By Jason Wojciechowski on June 5, 2015 at 3:02 PM
In his eighth season in professional baseball, Pat Venditte has finally received a call to the majors. The only pitcher who requires a special notation on his Baseball Reference page
will pitch out of the A's bullpen after the team finally tired of The Dan Otero Show:
That's ugly. Given that he has options, it made sense that he'd go as soon as the A's decided he wasn't going to turn things around in the majors any time soon. By the way, it never dawned on me that Otero had options, but in retrospect, it's obvious:
|2011-12 offseason||Contract purchased by Giants|
|2012||Optioned by Giants|
|2013||Waived by Giants, claimed by Yankees|
|2013||DFA'd and waived by Yankees, claimed by A's|
|2013||Optioned by the A's|
|Seven days later, 2013||DFA'd and outrighted by A's|
|2013||Added back to the 40-man by A's|
|2014||Spends entire year in the majors|
Otero has only been optioned once in his career, because the optional assignment in 2013 was shorter than 20 days, which means he's still going to be optionable even come 2016 (unless another rule besides the basic three-options comes into play).
In any event, Otero heads out and the A's, rather than calling up Ryan Cook or R.J. Alvarez or Chris Bassitt (or waiting ten days and calling up Arnold Leon or Angel Castro), chose to reward the long-suffering pitcher everyone suspects of being a gimmick, but who, at 30, has given up just one homer in 33 PCL innings while striking out a batter per inning. His hit rate is a little crazy (just 19 knocks all year), but even putting that aside, he's pitched well enough for the A's to take a look and see whether his extremely underwhelming stuff will work in the majors.
Meanwhile, what the hell is the deal with Otero? I spent a number of minutes scrolling through his PITCHf/x data at Brooks Baseball, 2013-14 in one tab and 2015 in another, and I've got nothing. He added a cutter this year, but in terms of percentage usage it's basically eaten into his slider, not his sinker. The sinker is a half-tick slower than it's been, and has about half an inch less drop than it did. Maybe it's that. Maybe that's what it adds up to. The groundball rate on the sinker has fallen from 61 percent to 54, but Otero has had a total of 52 balls in play on the pitch this year. Seven percentage points means four grounders converted to balls in the air. That's one every eight innings. Margins for pitchers are thin, sure, but a lost grounder every eight innings by itself triple a man's ERA.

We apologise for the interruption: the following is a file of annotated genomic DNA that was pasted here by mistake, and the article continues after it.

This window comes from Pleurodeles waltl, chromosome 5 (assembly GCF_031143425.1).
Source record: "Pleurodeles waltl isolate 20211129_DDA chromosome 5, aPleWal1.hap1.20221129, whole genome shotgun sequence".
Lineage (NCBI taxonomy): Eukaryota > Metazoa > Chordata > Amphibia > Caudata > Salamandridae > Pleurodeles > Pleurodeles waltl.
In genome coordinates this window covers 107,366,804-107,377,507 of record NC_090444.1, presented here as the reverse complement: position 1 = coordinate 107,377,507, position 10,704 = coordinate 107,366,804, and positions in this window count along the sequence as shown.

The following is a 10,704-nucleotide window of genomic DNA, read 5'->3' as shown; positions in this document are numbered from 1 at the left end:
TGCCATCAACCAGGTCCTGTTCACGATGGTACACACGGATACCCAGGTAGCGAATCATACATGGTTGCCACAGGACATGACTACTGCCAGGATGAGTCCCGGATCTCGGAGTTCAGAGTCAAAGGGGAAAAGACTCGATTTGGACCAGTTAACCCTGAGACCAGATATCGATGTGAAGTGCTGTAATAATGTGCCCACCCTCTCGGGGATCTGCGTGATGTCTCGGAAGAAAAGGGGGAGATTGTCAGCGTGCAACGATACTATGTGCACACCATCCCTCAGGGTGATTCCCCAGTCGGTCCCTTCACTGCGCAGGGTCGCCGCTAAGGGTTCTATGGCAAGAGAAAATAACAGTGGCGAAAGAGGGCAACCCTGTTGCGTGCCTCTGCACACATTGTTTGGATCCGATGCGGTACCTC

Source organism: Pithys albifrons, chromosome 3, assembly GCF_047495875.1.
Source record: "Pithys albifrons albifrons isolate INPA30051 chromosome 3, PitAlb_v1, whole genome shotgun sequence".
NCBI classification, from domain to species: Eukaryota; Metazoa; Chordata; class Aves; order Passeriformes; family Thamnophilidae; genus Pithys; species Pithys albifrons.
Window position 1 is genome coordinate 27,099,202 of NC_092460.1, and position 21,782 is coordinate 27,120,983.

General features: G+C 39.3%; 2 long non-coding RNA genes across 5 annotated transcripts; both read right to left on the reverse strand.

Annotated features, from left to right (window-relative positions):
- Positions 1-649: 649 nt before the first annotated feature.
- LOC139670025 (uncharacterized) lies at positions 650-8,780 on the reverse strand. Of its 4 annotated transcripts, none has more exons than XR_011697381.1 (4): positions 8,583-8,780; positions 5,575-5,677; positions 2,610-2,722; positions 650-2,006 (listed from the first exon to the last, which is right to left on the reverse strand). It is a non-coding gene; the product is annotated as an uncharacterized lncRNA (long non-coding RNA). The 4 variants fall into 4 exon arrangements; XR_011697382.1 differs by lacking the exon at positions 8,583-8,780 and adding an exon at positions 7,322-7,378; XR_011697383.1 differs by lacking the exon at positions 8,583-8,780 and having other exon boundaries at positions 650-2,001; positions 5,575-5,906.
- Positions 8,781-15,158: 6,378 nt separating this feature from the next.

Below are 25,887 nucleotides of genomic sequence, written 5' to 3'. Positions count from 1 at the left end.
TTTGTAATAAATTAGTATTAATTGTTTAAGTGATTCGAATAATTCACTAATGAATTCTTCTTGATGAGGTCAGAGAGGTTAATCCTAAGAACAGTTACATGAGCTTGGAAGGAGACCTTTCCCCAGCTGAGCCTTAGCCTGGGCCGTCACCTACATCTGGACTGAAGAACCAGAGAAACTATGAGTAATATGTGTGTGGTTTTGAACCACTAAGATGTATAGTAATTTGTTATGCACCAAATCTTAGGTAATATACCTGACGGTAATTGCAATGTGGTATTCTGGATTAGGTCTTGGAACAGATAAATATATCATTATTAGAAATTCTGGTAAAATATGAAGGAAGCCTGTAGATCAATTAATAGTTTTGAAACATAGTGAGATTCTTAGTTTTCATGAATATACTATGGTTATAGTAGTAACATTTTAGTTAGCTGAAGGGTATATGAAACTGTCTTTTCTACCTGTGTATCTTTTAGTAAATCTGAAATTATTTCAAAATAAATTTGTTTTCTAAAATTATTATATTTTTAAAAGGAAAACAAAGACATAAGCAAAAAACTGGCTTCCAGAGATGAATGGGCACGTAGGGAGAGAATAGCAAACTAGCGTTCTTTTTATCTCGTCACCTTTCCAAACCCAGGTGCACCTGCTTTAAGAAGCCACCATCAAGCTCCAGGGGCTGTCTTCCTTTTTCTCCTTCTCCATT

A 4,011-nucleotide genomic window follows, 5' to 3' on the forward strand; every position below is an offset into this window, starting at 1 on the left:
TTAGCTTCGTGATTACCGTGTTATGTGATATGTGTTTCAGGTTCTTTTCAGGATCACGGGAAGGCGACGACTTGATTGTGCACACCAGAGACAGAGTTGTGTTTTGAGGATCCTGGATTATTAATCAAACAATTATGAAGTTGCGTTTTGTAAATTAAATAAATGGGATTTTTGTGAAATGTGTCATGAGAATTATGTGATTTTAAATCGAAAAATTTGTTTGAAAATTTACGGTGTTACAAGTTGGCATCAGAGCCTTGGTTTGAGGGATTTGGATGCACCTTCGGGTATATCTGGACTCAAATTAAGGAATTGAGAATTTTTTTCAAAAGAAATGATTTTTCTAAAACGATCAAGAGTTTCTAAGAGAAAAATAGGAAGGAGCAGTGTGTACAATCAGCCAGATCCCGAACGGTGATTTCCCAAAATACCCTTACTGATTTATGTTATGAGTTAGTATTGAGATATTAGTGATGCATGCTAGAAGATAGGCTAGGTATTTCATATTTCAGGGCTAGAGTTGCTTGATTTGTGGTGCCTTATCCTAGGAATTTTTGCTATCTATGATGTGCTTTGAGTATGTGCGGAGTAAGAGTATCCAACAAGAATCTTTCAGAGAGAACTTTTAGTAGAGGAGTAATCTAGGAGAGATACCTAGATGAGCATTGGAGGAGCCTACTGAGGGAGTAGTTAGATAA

By the way, if you want statistical backup for the idea your eyes tell you that it isn't just bad ball-in-play luck for Otero this year: he has a 7.04 DRA, 511th out of 544 pitchers in the league, compared to 3.08 last year, which was a top-100 mark out of 692.
Drew Pomeranz is back, by the way. He'll pitch out of the bullpen because Kendall Graveman has been fine in his return from exile to Nashville. Pomeranz threw last night. Okay.